Fiber-reinforced plastics are characterized primarily by high stiffness and strength as well as the manufacturing in integral construction. Thus high-performance components can be produced close to final contour in one process step. However, for deployable systems it is still necessary to connect single components with mechanical joints. Consequently, cost-intensive additional process steps are required and a material-independent weak point is generated by the joint. An example of application are adaptive shading systems for complex, doubly curved, exterior façades. The most common cause of failure of such articulating components is mechanical abrasion in the joints leading to failure of the entire component group.
Biology shows that deployable systems could work without mechanical joints by local adaptation of rigidity. Opening and closing movements of arthropod wings and carnivorous plants are based on folding along interconnecting bending zones with lower rigidity compared to the moving parts. This anisotropy is due to the internal structure of plants and arthropods, which resembles fiber-reinforced plastics with a shaping matrix enveloping reinforcement fibers. The intensive investigation of two biological models, the shield bug and the waterwheel plant, allows to identify biological construction principles which inspired the development of technical, deployable systems.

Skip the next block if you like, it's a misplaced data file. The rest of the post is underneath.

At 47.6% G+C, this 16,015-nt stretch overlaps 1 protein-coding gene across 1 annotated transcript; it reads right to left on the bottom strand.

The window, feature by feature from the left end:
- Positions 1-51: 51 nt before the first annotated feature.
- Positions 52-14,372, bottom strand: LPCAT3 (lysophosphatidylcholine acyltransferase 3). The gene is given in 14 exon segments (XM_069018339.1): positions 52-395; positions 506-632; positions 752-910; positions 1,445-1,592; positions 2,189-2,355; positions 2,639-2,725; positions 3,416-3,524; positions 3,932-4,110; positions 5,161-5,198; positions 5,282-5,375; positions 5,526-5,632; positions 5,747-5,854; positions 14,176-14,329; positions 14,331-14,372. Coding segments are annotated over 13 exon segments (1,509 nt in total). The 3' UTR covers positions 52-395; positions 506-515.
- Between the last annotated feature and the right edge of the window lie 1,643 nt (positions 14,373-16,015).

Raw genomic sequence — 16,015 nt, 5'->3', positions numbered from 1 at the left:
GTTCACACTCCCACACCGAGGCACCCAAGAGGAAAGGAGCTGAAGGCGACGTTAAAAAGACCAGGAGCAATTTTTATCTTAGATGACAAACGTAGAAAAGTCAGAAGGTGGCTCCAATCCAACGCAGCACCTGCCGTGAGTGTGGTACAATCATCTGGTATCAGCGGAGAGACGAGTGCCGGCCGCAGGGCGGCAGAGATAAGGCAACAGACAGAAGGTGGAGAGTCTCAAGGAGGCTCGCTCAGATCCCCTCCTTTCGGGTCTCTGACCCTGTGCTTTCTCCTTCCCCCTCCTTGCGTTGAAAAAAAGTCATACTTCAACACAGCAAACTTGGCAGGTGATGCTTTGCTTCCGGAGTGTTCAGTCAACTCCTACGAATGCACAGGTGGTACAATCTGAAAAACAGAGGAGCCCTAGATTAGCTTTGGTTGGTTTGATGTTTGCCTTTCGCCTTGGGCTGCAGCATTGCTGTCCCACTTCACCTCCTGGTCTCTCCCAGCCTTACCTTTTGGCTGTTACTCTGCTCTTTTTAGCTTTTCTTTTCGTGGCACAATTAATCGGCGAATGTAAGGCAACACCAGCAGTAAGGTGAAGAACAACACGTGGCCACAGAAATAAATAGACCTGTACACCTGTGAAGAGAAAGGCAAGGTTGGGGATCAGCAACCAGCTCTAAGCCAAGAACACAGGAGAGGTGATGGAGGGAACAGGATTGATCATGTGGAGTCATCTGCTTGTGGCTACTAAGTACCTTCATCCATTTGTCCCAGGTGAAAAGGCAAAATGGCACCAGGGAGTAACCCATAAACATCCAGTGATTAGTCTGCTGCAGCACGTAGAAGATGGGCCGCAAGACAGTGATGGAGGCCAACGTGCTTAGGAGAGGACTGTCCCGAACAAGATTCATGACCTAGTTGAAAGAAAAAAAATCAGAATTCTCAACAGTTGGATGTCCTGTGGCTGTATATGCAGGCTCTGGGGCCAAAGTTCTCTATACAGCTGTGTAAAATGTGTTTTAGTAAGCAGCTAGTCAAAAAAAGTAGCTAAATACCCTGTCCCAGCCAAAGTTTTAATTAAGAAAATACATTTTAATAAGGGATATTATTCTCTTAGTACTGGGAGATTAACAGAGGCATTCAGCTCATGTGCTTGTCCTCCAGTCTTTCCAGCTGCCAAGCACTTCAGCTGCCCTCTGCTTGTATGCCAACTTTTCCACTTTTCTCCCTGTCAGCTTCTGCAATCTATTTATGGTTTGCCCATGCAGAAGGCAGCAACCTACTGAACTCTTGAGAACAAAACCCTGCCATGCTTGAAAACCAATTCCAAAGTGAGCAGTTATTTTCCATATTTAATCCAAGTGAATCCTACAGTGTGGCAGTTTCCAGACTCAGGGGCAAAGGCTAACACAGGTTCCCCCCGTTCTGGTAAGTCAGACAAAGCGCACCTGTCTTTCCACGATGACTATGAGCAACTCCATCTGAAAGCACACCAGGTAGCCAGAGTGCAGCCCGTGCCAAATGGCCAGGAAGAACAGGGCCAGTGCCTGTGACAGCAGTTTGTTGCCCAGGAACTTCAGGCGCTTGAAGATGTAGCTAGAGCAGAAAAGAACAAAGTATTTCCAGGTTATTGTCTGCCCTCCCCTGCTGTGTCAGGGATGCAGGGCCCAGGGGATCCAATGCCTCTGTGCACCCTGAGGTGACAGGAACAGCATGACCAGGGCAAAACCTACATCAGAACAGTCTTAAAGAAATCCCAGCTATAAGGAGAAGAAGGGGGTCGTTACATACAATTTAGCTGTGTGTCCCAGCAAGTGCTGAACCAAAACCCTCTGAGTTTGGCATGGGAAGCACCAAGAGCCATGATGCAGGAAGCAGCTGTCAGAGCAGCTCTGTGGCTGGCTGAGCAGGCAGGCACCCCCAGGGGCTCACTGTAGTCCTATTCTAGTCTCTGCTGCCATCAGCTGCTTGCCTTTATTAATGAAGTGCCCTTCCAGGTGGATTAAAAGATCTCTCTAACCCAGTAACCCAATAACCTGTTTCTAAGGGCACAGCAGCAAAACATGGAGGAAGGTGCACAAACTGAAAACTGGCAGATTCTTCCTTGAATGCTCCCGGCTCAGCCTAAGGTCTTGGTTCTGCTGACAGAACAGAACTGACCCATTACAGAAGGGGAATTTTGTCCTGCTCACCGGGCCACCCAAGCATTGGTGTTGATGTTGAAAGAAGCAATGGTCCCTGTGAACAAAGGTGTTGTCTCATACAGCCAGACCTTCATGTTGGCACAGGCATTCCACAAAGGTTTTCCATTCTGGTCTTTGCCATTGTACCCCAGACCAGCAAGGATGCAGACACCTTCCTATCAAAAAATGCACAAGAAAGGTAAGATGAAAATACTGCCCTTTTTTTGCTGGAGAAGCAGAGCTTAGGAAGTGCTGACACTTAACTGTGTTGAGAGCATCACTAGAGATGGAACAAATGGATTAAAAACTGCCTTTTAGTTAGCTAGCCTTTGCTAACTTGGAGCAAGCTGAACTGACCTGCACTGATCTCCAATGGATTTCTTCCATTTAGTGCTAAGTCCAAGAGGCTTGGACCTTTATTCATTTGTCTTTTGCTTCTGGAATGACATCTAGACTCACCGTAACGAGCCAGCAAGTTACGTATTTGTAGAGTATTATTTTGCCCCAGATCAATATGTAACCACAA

For technical implementation various combinations of fibers and matrices are investigated with regard to take advantage of the anisotropy of fiber-reinforced plastics. The decisive factors for the application as adaptive building envelope in addition to UV- and temperature-resistance are in particular mechanical properties. To demonstrate the essential bending properties, the deformation of fiber composites in folding mechanisms is imitated by a specially developed two-point bending test. The research results have been implemented in a new fiber-reinforced plastic. Defined flexible bending zones are implemented in a rigid three-layer composite of fibers and plastics. The Flectofold, a first demonstrator for adaptive façade shading systems, proves the functionality.